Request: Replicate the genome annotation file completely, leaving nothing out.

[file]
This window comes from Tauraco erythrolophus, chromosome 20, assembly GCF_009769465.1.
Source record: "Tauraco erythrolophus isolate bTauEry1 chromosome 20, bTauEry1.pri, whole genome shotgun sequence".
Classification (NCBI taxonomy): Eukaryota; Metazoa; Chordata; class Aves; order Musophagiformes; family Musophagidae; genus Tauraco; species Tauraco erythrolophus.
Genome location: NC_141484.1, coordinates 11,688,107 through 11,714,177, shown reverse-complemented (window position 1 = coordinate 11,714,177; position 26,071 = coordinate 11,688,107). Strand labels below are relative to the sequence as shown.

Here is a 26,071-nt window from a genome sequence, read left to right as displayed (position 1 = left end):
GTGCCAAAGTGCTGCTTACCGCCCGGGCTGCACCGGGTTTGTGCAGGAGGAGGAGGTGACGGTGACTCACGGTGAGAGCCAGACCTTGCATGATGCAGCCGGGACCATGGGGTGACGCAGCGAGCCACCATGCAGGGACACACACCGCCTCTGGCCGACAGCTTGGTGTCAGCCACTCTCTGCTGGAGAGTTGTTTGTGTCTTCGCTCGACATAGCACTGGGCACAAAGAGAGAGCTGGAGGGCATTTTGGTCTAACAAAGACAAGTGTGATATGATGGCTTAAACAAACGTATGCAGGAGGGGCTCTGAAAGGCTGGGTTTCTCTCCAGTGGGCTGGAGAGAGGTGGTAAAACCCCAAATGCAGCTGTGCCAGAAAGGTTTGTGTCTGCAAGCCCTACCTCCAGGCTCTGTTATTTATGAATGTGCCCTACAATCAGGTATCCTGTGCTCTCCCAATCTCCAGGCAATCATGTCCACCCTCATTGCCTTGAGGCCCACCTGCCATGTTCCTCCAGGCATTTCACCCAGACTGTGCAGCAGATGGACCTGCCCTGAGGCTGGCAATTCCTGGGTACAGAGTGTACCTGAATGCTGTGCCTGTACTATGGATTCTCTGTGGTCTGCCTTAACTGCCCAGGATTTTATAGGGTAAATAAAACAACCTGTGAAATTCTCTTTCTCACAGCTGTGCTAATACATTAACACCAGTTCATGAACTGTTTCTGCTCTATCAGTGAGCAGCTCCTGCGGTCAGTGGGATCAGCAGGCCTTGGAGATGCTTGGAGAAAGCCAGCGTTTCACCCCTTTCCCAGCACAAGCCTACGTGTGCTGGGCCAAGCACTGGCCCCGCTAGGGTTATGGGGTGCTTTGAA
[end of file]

This window comes from Tauraco erythrolophus, chromosome 20, assembly GCF_009769465.1.
Source record: "Tauraco erythrolophus isolate bTauEry1 chromosome 20, bTauEry1.pri, whole genome shotgun sequence".
Classification (NCBI taxonomy): Eukaryota; Metazoa; Chordata; class Aves; order Musophagiformes; family Musophagidae; genus Tauraco; species Tauraco erythrolophus.
Genome location: NC_141484.1, coordinates 11,688,107 through 11,714,177, shown reverse-complemented (window position 1 = coordinate 11,714,177; position 26,071 = coordinate 11,688,107). Strand labels below are relative to the sequence as shown.

Here is a 26,071-nt window from a genome sequence, read left to right as displayed (position 1 = left end):
GTGCCAAAGTGCTGCTTACCGCCCGGGCTGCACCGGGTTTGTGCAGGAGGAGGAGGTGACGGTGACTCACGGTGAGAGCCAGACCTTGCATGATGCAGCCGGGACCATGGGGTGACGCAGCGAGCCACCATGCAGGGACACACACCGCCTCTGGCCGACAGCTTGGTGTCAGCCACTCTCTGCTGGAGAGTTGTTTGTGTCTTCGCTCGACATAGCACTGGGCACAAAGAGAGAGCTGGAGGGCATTTTGGTCTAACAAAGACAAGTGTGATATGATGGCTTAAACAAACGTATGCAGGAGGGGCTCTGAAAGGCTGGGTTTCTCTCCAGTGGGCTGGAGAGAGGTGGTAAAACCCCAAATGCAGCTGTGCCAGAAAGGTTTGTGTCTGCAAGCCCTACCTCCAGGCTCTGTTATTTATGAATGTGCCCTACAATCAGGTATCCTGTGCTCTCCCAATCTCCAGGCAATCATGTCCACCCTCATTGCCTTGAGGCCCACCTGCCATGTTCCTCCAGGCATTTCACCCAGACTGTGCAGCAGATGGACCTGCCCTGAGGCTGGCAATTCCTGGGTACAGAGTGTACCTGAATGCTGTGCCTGTACTATGGATTCTCTGTGGTCTGCCTTAACTGCCCAGGATTTTATAGGGTAAATAAAACAACCTGTGAAATTCTCTTTCTCACAGCTGTGCTAATACATTAACACCAGTTCATGAACTGTTTCTGCTCTATCAGTGAGCAGCTCCTGCGGTCAGTGGGATCAGCAGGCCTTGGAGATGCTTGGAGAAAGCCAGCGTTTCACCCCTTTCCCAGCACAAGCCTACGTGTGCTGGGCCAAGCACTGGCCCCGCTAGGGTTATGGGGTGCTTTGAA